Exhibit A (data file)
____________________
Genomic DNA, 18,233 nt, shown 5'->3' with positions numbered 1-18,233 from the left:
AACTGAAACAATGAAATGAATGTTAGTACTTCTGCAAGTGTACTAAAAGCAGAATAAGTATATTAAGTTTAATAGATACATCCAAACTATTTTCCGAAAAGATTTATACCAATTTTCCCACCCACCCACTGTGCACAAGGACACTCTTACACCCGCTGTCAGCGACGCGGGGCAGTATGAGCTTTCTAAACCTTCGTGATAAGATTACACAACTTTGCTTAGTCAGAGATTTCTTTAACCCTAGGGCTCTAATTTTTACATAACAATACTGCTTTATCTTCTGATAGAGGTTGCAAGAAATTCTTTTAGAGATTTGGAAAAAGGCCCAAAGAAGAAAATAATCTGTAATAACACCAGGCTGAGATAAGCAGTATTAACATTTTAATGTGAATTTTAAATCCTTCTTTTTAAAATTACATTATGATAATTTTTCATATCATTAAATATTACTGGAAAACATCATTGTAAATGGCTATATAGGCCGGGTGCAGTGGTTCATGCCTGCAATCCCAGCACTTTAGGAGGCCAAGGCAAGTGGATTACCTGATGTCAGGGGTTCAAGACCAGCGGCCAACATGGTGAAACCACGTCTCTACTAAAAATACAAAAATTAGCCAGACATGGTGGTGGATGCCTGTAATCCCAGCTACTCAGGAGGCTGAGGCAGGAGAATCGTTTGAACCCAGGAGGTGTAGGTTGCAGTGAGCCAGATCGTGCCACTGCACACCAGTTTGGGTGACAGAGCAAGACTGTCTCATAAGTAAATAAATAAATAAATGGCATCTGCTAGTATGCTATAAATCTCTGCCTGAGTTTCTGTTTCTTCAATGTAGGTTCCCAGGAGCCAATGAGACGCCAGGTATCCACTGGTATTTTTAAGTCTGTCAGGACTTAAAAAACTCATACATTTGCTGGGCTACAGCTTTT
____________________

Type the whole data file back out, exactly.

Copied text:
Genomic DNA, 18,233 nt, shown 5'->3' with positions numbered 1-18,233 from the left:
AACTGAAACAATGAAATGAATGTTAGTACTTCTGCAAGTGTACTAAAAGCAGAATAAGTATATTAAGTTTAATAGATACATCCAAACTATTTTCCGAAAAGATTTATACCAATTTTCCCACCCACCCACTGTGCACAAGGACACTCTTACACCCGCTGTCAGCGACGCGGGGCAGTATGAGCTTTCTAAACCTTCGTGATAAGATTACACAACTTTGCTTAGTCAGAGATTTCTTTAACCCTAGGGCTCTAATTTTTACATAACAATACTGCTTTATCTTCTGATAGAGGTTGCAAGAAATTCTTTTAGAGATTTGGAAAAAGGCCCAAAGAAGAAAATAATCTGTAATAACACCAGGCTGAGATAAGCAGTATTAACATTTTAATGTGAATTTTAAATCCTTCTTTTTAAAATTACATTATGATAATTTTTCATATCATTAAATATTACTGGAAAACATCATTGTAAATGGCTATATAGGCCGGGTGCAGTGGTTCATGCCTGCAATCCCAGCACTTTAGGAGGCCAAGGCAAGTGGATTACCTGATGTCAGGGGTTCAAGACCAGCGGCCAACATGGTGAAACCACGTCTCTACTAAAAATACAAAAATTAGCCAGACATGGTGGTGGATGCCTGTAATCCCAGCTACTCAGGAGGCTGAGGCAGGAGAATCGTTTGAACCCAGGAGGTGTAGGTTGCAGTGAGCCAGATCGTGCCACTGCACACCAGTTTGGGTGACAGAGCAAGACTGTCTCATAAGTAAATAAATAAATAAATGGCATCTGCTAGTATGCTATAAATCTCTGCCTGAGTTTCTGTTTCTTCAATGTAGGTTCCCAGGAGCCAATGAGACGCCAGGTATCCACTGGTATTTTTAAGTCTGTCAGGACTTAAAAAACTCATACATTTGCTGGGCTACAGCTTTT